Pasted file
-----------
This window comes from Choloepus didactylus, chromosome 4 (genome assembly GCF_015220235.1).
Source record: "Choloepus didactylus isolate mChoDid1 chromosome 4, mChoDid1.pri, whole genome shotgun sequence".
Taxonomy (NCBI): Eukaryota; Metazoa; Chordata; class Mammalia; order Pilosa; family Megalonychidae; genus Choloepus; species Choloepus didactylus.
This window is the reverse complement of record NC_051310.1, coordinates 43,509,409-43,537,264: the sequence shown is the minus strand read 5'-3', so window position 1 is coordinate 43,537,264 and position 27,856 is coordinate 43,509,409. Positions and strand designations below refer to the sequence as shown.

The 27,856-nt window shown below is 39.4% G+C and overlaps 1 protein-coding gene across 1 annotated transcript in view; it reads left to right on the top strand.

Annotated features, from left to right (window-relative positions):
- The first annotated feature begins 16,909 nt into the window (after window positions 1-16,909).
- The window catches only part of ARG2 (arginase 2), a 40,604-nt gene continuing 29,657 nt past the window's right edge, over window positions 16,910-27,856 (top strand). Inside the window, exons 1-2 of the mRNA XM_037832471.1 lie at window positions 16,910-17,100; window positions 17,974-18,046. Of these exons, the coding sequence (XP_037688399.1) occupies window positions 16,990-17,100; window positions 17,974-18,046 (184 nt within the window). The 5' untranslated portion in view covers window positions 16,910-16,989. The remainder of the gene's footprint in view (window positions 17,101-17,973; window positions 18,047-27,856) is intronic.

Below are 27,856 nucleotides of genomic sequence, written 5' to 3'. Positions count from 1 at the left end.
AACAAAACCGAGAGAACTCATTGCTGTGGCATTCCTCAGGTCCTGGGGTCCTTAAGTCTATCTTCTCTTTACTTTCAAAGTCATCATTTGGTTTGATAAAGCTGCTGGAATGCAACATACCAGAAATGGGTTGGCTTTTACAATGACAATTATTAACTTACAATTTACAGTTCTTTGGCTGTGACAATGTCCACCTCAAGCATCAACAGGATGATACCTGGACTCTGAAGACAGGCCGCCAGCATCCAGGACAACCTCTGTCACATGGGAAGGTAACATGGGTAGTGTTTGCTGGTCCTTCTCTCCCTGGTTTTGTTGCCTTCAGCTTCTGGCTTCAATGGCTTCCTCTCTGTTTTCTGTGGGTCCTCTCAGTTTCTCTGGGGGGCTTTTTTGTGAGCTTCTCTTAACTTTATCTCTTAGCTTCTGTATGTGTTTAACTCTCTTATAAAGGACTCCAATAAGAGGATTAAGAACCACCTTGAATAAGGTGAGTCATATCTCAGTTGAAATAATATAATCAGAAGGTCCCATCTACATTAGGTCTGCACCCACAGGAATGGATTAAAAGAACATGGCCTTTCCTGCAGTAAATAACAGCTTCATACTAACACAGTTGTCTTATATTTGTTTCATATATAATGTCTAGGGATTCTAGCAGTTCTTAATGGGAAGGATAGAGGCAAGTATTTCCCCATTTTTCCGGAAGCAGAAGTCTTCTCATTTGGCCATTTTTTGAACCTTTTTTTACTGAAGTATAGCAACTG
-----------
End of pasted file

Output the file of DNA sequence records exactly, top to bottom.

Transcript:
This window comes from Choloepus didactylus, chromosome 4 (genome assembly GCF_015220235.1).
Source record: "Choloepus didactylus isolate mChoDid1 chromosome 4, mChoDid1.pri, whole genome shotgun sequence".
Taxonomy (NCBI): Eukaryota; Metazoa; Chordata; class Mammalia; order Pilosa; family Megalonychidae; genus Choloepus; species Choloepus didactylus.
This window is the reverse complement of record NC_051310.1, coordinates 43,509,409-43,537,264: the sequence shown is the minus strand read 5'-3', so window position 1 is coordinate 43,537,264 and position 27,856 is coordinate 43,509,409. Positions and strand designations below refer to the sequence as shown.

The 27,856-nt window shown below is 39.4% G+C and overlaps 1 protein-coding gene across 1 annotated transcript in view; it reads left to right on the top strand.

Annotated features, from left to right (window-relative positions):
- The first annotated feature begins 16,909 nt into the window (after window positions 1-16,909).
- The window catches only part of ARG2 (arginase 2), a 40,604-nt gene continuing 29,657 nt past the window's right edge, over window positions 16,910-27,856 (top strand). Inside the window, exons 1-2 of the mRNA XM_037832471.1 lie at window positions 16,910-17,100; window positions 17,974-18,046. Of these exons, the coding sequence (XP_037688399.1) occupies window positions 16,990-17,100; window positions 17,974-18,046 (184 nt within the window). The 5' untranslated portion in view covers window positions 16,910-16,989. The remainder of the gene's footprint in view (window positions 17,101-17,973; window positions 18,047-27,856) is intronic.

Below are 27,856 nucleotides of genomic sequence, written 5' to 3'. Positions count from 1 at the left end.
AACAAAACCGAGAGAACTCATTGCTGTGGCATTCCTCAGGTCCTGGGGTCCTTAAGTCTATCTTCTCTTTACTTTCAAAGTCATCATTTGGTTTGATAAAGCTGCTGGAATGCAACATACCAGAAATGGGTTGGCTTTTACAATGACAATTATTAACTTACAATTTACAGTTCTTTGGCTGTGACAATGTCCACCTCAAGCATCAACAGGATGATACCTGGACTCTGAAGACAGGCCGCCAGCATCCAGGACAACCTCTGTCACATGGGAAGGTAACATGGGTAGTGTTTGCTGGTCCTTCTCTCCCTGGTTTTGTTGCCTTCAGCTTCTGGCTTCAATGGCTTCCTCTCTGTTTTCTGTGGGTCCTCTCAGTTTCTCTGGGGGGCTTTTTTGTGAGCTTCTCTTAACTTTATCTCTTAGCTTCTGTATGTGTTTAACTCTCTTATAAAGGACTCCAATAAGAGGATTAAGAACCACCTTGAATAAGGTGAGTCATATCTCAGTTGAAATAATATAATCAGAAGGTCCCATCTACATTAGGTCTGCACCCACAGGAATGGATTAAAAGAACATGGCCTTTCCTGCAGTAAATAACAGCTTCATACTAACACAGTTGTCTTATATTTGTTTCATATATAATGTCTAGGGATTCTAGCAGTTCTTAATGGGAAGGATAGAGGCAAGTATTTCCCCATTTTTCCGGAAGCAGAAGTCTTCTCATTTGGCCATTTTTTGAACCTTTTTTTACTGAAGTATAGCAACTG